Spain Guide

France Guide


Map of Paris France

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The Paris map is split into twenty administrative districts called arrondissements which begin with the premier arrondissement near the Louvre in the centre of Paris and spiral out like a snail shell, ending with the vingtième arrondissement in the east. The numbers are abbreviated 1 er, 2 e, 3 e, etc. The river Seine flows from east to west through the centre of Paris, dividing it into what is know as the right bank (rive droite) and left bank (rive gauche).

The rive droite is home to the media, politics and business districts, as well as plenty of large department stores such as Galleries Lafayette and Printemps. In the 1 er arrondissement are Les Halles, where there are numerous shops and a buzzing nightlife, east of which is the Marais in the 4e, an aristocratic and bourgeois area with boutiques and bagels. Further east is the Bastille, with the trendy (but crowded) rue de Lappe bars, and fantastic restaurants like Chez Robert at 15 rue Saint Sabin. North of the shopping area in the 9e is delightful Montmartre, home of Amélie and the Sacré Coeur.

The rive gauche is all about publishing, art, intellectual pursuits and has a more Greek and Turkish feel to some areas. Notre Dame Cathedral towers over the Île de la Cité, and the Île St Louis next door is home to the famous ice cream shop Berthillon at 31 rue St Louis en l'Île. If you walk from Notre Dame over the bridge towards Café Panis, an ideal spot to do some people watching over a glass of kir, you will find the celebrated English language bookshop Shakespeare Co. Just past the bookshop is the Quartier Latin, named after the language spoken at the university that was set up in the thirteenth century. To the south east of the Quartier Latin is the Butte aux Cailles, which has retained its village atmosphere and charm in spite of the tower blocks that have appeared around Place d'Italie. Bustling restaurants like Chez Gladines (30 rue des Cinq Diamants) add to the area's appeal. To the west of the Quartier Latin is St Germain, the area best known for being the hangout of philosophers and writers, chic cafés and brasseries. Montparnasse is to the south with 'that tower' dominating the horizon.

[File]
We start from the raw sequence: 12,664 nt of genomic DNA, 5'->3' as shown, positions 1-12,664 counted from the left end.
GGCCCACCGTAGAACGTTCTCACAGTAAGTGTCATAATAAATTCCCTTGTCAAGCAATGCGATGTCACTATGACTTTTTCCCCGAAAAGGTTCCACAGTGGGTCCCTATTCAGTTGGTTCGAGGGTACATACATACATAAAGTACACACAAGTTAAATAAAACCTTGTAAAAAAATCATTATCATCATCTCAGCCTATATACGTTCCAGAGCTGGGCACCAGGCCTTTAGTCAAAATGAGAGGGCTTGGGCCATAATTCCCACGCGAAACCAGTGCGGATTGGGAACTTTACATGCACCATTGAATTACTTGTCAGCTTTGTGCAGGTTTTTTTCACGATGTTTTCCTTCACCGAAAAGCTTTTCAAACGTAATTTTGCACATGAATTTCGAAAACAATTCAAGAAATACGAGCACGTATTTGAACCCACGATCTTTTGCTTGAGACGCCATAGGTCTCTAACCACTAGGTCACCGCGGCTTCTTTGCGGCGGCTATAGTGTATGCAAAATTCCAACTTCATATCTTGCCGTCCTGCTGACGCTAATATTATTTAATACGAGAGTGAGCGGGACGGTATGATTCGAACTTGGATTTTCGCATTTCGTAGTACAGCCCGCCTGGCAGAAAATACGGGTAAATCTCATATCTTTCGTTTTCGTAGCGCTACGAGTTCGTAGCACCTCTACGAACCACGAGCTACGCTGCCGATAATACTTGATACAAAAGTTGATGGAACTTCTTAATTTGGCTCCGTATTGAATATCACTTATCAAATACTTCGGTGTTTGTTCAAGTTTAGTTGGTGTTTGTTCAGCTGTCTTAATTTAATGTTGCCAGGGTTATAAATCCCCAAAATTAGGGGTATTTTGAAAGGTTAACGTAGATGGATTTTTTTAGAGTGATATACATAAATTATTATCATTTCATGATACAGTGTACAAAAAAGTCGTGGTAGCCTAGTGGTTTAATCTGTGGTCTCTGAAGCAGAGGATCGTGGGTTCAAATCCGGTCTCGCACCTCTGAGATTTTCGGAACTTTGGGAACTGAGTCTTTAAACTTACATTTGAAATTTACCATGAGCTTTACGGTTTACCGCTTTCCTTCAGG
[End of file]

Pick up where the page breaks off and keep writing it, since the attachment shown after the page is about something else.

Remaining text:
The 7e in the west of Paris is where you will find great monuments like the Tour Eiffel and Invalides, the parliament and embassies. The 8e contains L'Avenue des Champs Elysées, L'Arc de Triomphe and many exclusive shops. In general, the outer arrondissements are considered to be exclusive and rich in the west (15e and 16e), and poorer in the east (19e and 20e). Every quartier has its own atmosphere, so you simply have to wander around to appreciate it.